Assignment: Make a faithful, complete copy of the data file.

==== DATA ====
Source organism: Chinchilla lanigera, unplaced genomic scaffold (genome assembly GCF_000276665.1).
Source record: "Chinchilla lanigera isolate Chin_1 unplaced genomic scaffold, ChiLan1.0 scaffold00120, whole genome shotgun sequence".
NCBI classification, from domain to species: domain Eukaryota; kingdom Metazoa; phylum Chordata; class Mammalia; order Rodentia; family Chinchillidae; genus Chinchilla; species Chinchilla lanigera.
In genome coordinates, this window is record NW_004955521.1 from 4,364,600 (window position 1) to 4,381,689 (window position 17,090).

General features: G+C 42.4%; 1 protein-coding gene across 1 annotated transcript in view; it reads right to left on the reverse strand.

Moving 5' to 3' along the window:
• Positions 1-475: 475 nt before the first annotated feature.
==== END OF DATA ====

Source organism: Chinchilla lanigera, unplaced genomic scaffold (genome assembly GCF_000276665.1).
Source record: "Chinchilla lanigera isolate Chin_1 unplaced genomic scaffold, ChiLan1.0 scaffold00120, whole genome shotgun sequence".
NCBI classification, from domain to species: domain Eukaryota; kingdom Metazoa; phylum Chordata; class Mammalia; order Rodentia; family Chinchillidae; genus Chinchilla; species Chinchilla lanigera.
In genome coordinates, this window is record NW_004955521.1 from 4,364,600 (window position 1) to 4,381,689 (window position 17,090).

General features: G+C 42.4%; 1 protein-coding gene across 1 annotated transcript in view; it reads right to left on the reverse strand.

Moving 5' to 3' along the window:
• Positions 1-475: 475 nt before the first annotated feature.